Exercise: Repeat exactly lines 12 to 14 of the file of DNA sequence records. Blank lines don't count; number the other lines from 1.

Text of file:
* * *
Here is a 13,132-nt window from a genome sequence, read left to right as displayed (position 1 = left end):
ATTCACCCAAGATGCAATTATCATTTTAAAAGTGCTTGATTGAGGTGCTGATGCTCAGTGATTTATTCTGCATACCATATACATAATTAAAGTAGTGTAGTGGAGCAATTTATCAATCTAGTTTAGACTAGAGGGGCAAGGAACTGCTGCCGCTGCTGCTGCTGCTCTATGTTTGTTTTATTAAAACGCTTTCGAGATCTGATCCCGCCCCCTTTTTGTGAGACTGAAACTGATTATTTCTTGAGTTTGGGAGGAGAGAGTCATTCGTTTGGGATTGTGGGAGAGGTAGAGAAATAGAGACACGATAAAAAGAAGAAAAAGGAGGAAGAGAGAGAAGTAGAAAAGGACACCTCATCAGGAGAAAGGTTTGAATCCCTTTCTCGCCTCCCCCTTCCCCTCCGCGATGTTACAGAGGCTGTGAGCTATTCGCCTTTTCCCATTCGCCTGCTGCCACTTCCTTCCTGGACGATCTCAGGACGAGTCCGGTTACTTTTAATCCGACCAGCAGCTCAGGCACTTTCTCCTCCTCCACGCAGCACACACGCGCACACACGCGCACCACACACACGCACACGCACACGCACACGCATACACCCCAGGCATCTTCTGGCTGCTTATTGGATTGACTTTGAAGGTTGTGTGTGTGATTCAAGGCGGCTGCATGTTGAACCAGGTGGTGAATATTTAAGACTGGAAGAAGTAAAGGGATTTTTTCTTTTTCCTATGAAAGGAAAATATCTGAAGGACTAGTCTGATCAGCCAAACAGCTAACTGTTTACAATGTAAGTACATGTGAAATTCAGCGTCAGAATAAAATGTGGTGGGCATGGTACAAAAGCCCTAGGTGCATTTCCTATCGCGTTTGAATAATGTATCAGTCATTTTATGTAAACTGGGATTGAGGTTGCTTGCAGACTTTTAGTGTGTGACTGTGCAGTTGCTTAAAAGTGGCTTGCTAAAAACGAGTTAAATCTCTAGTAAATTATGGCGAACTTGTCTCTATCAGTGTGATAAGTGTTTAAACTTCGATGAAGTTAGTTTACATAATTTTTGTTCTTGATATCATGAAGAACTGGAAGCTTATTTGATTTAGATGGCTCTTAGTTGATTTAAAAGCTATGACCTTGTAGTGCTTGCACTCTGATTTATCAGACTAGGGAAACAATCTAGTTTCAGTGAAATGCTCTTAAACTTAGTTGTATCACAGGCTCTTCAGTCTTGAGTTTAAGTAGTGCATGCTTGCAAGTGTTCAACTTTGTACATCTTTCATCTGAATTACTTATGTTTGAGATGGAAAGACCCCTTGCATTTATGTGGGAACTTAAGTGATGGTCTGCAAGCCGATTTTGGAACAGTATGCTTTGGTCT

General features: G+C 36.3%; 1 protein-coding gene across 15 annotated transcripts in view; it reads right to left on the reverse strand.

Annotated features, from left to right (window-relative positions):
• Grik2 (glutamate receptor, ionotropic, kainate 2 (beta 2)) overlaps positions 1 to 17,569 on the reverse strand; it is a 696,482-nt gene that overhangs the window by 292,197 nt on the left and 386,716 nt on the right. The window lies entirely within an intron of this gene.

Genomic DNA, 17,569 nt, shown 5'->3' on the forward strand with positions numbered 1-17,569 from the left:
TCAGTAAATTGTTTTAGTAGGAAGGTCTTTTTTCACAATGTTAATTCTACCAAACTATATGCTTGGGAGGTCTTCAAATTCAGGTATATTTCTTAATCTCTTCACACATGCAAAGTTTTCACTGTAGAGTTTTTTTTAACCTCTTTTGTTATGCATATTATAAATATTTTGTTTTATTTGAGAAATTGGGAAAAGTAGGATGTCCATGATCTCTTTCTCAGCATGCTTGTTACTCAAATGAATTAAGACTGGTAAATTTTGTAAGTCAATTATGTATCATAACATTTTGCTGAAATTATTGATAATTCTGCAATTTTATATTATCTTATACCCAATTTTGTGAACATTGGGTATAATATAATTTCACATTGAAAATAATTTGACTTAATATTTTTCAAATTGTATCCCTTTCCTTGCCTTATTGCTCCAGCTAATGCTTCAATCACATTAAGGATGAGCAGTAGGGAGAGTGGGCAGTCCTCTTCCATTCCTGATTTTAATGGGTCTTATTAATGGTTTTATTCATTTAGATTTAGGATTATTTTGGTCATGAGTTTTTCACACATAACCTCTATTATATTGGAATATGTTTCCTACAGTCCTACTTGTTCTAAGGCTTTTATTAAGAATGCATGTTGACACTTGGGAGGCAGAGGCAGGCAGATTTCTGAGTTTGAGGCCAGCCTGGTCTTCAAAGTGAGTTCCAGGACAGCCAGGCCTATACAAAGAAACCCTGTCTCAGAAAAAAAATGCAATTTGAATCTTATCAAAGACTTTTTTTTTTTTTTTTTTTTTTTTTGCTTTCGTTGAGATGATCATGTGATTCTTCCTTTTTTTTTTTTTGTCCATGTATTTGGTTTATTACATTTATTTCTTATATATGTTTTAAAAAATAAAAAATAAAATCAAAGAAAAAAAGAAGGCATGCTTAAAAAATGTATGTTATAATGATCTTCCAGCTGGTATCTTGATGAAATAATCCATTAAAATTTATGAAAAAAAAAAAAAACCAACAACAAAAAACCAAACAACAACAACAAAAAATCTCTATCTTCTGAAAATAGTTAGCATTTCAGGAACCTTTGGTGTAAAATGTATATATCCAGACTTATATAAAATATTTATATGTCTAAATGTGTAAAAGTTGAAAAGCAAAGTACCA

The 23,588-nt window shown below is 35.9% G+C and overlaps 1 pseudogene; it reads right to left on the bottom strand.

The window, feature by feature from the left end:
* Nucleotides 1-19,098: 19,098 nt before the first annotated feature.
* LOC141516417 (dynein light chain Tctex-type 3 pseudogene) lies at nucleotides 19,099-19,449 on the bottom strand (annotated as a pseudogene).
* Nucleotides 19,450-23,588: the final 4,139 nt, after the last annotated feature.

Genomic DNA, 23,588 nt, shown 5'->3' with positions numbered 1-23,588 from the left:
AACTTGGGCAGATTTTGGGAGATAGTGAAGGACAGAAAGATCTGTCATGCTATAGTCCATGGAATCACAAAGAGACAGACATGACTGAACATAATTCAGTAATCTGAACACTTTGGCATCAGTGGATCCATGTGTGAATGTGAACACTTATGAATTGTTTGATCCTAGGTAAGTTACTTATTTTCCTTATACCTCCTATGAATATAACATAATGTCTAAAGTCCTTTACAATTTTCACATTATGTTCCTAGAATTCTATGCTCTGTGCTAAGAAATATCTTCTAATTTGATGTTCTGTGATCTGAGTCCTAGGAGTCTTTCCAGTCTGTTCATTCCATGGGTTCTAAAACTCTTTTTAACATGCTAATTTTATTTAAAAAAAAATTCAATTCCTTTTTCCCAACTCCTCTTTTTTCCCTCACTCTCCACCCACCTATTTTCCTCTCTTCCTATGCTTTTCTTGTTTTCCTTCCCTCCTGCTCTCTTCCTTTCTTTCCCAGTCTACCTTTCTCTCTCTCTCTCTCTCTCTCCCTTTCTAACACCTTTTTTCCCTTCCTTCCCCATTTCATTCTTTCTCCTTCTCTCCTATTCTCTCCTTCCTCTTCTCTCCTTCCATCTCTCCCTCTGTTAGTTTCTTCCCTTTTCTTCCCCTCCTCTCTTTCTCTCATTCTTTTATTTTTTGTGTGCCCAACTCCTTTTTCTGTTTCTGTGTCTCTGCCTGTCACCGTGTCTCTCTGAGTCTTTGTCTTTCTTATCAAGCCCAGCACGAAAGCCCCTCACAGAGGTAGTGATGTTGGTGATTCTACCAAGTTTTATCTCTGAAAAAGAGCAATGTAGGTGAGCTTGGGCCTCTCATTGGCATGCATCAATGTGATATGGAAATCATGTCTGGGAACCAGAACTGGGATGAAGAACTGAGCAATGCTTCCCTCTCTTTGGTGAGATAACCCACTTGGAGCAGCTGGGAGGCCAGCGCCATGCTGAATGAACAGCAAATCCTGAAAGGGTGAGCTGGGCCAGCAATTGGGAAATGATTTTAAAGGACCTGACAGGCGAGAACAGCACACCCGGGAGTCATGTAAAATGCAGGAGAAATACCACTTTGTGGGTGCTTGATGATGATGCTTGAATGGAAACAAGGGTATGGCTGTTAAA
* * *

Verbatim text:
* Nucleotides 19,450-23,588: the final 4,139 nt, after the last annotated feature.

Genomic DNA, 23,588 nt, shown 5'->3' with positions numbered 1-23,588 from the left:
AACTTGGGCAGATTTTGGGAGATAGTGAAGGACAGAAAGATCTGTCATGCTATAGTCCATGGAATCACAAAGAGACAGACATGACTGAACATAATTCAGTAATCTGAACACTTTGGCATCAGTGGATCCATGTGTGAATGTGAACACTTATGAATTGTTTGATCCTAGGTAAGTTACTTATTTTCCTTATACCTCCTATGAATATAACATAATGTCTAAAGTCCTTTACAATTTTCACATTATGTTCCTAGAATTCTATGCTCTGTGCTAAGAAATATCTTCTAATTTGATGTTCTGTGATCTGAGTCCTAGGAGTCTTTCCAGTCTGTTCATTCCATGGGTTCTAAAACTCTTTTTAACATGCTAATTTTATTTAAAAAAAAATTCAATTCCTTTTTCCCAACTCCTCTTTTTTCCCTCACTCTCCACCCACCTATTTTCCTCTCTTCCTATGCTTTTCTTGTTTTCCTTCCCTCCTGCTCTCTTCCTTTCTTTCCCAGTCTACCTTTCTCTCTCTCTCTCTCTCTCTCCCTTTCTAACACCTTTTTTCCCTTCCTTCCCCATTTCATTCTTTCTCCTTCTCTCCTATTCTCTCCTTCCTCTTCTCTCCTTCCATCTCTCCCTCTGTTAGTTTCTTCCCTTTTCTTCCCCTCCTCTCTTTCTCTCATTCTTTTATTTTTTGTGTGCCCAACTCCTTTTTCTGTTTCTGTGTCTCTGCCTGTCACCGTGTCTCTCTGAGTCTTTGTCTTTCTTATCAAGCCCAGCACGAAAGCCCCTCACAGAGGTAGTGATGTTGGTGATTCTACCAAGTTTTATCTCTGAAAAAGAGCAATGTAGGTGAGCTTGGGCCTCTCATTGGCATGCATCAATGTGATATGGAAATCATGTCTGGGAACCAGAACTGGGATGAAGAACTGAGCAATGCTTCCCTCTCTTTGGTGAGATAACCCACTTGGAGCAGCTGGGAGGCCAGCGCCATGCTGAATGAACAGCAAATCCTGAAAGGGTGAGCTGGGCCAGCAATTGGGAAATGATTTTAAAGGACCTGACAGGCGAGAACAGCACACCCGGGAGTCATGTAAAATGCAGGAGAAATACCACTTTGTGGGTGCTTGATGATGATGCTTGAATGGAAACAAGGGTATGGCTGTTAAA